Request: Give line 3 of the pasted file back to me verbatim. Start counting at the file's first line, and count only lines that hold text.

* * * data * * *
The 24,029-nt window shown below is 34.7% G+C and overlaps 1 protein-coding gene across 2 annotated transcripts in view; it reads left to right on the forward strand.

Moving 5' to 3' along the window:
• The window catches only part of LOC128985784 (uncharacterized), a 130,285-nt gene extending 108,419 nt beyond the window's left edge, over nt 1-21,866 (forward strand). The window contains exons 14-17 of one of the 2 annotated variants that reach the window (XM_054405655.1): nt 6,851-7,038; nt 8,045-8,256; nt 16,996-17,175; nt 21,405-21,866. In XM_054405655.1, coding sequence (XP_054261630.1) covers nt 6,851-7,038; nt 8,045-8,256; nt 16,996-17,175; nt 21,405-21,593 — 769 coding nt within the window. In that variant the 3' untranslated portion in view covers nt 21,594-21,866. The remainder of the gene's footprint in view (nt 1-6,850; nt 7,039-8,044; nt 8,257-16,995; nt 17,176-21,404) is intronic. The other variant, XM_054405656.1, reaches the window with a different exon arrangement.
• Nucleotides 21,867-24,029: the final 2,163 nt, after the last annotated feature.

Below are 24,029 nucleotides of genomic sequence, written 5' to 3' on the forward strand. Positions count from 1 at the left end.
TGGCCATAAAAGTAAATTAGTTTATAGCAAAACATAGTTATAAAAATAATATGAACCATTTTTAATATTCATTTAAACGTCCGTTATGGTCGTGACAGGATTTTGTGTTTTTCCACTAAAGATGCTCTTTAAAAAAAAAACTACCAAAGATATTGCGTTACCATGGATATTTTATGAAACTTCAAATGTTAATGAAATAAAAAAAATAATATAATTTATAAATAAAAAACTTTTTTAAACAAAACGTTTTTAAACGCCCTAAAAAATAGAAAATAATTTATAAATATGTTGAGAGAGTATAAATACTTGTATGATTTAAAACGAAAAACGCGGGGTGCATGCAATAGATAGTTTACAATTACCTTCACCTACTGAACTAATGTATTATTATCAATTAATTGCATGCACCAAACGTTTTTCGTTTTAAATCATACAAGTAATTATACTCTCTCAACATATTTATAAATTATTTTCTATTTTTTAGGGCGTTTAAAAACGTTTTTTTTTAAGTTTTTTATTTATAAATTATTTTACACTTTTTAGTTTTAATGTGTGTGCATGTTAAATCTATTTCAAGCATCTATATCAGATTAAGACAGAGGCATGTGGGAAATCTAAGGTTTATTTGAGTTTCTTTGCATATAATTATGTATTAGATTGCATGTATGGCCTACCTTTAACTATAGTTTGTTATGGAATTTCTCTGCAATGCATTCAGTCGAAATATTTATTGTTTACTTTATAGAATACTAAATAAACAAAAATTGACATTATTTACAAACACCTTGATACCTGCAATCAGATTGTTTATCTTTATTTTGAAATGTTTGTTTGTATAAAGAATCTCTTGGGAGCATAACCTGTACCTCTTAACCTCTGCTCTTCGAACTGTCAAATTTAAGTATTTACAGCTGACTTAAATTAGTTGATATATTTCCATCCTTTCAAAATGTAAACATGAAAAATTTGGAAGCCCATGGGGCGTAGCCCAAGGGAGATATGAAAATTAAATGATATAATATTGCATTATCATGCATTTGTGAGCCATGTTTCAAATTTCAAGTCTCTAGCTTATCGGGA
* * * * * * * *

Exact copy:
• The window catches only part of LOC128985784 (uncharacterized), a 130,285-nt gene extending 108,419 nt beyond the window's left edge, over nt 1-21,866 (forward strand). The window contains exons 14-17 of one of the 2 annotated variants that reach the window (XM_054405655.1): nt 6,851-7,038; nt 8,045-8,256; nt 16,996-17,175; nt 21,405-21,866. In XM_054405655.1, coding sequence (XP_054261630.1) covers nt 6,851-7,038; nt 8,045-8,256; nt 16,996-17,175; nt 21,405-21,593 — 769 coding nt within the window. In that variant the 3' untranslated portion in view covers nt 21,594-21,866. The remainder of the gene's footprint in view (nt 1-6,850; nt 7,039-8,044; nt 8,257-16,995; nt 17,176-21,404) is intronic. The other variant, XM_054405656.1, reaches the window with a different exon arrangement.